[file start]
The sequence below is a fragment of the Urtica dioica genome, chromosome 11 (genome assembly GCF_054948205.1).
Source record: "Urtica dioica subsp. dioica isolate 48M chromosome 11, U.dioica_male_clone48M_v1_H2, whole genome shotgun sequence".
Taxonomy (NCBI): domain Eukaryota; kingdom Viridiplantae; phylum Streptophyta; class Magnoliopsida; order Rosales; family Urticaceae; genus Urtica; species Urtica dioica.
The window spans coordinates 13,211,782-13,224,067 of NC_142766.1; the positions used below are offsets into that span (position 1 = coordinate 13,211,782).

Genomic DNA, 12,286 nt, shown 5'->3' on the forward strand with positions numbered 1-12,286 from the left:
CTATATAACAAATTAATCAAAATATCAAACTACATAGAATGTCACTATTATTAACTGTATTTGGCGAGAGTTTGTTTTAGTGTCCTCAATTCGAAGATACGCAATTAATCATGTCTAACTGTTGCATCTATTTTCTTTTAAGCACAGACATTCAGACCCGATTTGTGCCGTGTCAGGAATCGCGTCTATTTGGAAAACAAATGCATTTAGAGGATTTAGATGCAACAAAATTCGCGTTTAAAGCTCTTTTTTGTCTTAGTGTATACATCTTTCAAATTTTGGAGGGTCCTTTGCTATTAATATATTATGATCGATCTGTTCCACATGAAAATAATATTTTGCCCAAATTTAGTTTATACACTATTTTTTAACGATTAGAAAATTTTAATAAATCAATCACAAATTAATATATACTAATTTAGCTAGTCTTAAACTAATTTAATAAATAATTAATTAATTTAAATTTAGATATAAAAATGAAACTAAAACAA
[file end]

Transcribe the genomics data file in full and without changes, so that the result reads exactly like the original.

The sequence below is a fragment of the Urtica dioica genome, chromosome 11 (genome assembly GCF_054948205.1).
Source record: "Urtica dioica subsp. dioica isolate 48M chromosome 11, U.dioica_male_clone48M_v1_H2, whole genome shotgun sequence".
Taxonomy (NCBI): domain Eukaryota; kingdom Viridiplantae; phylum Streptophyta; class Magnoliopsida; order Rosales; family Urticaceae; genus Urtica; species Urtica dioica.
The window spans coordinates 13,211,782-13,224,067 of NC_142766.1; the positions used below are offsets into that span (position 1 = coordinate 13,211,782).

Genomic DNA, 12,286 nt, shown 5'->3' on the forward strand with positions numbered 1-12,286 from the left:
CTATATAACAAATTAATCAAAATATCAAACTACATAGAATGTCACTATTATTAACTGTATTTGGCGAGAGTTTGTTTTAGTGTCCTCAATTCGAAGATACGCAATTAATCATGTCTAACTGTTGCATCTATTTTCTTTTAAGCACAGACATTCAGACCCGATTTGTGCCGTGTCAGGAATCGCGTCTATTTGGAAAACAAATGCATTTAGAGGATTTAGATGCAACAAAATTCGCGTTTAAAGCTCTTTTTTGTCTTAGTGTATACATCTTTCAAATTTTGGAGGGTCCTTTGCTATTAATATATTATGATCGATCTGTTCCACATGAAAATAATATTTTGCCCAAATTTAGTTTATACACTATTTTTTAACGATTAGAAAATTTTAATAAATCAATCACAAATTAATATATACTAATTTAGCTAGTCTTAAACTAATTTAATAAATAATTAATTAATTTAAATTTAGATATAAAAATGAAACTAAAACAA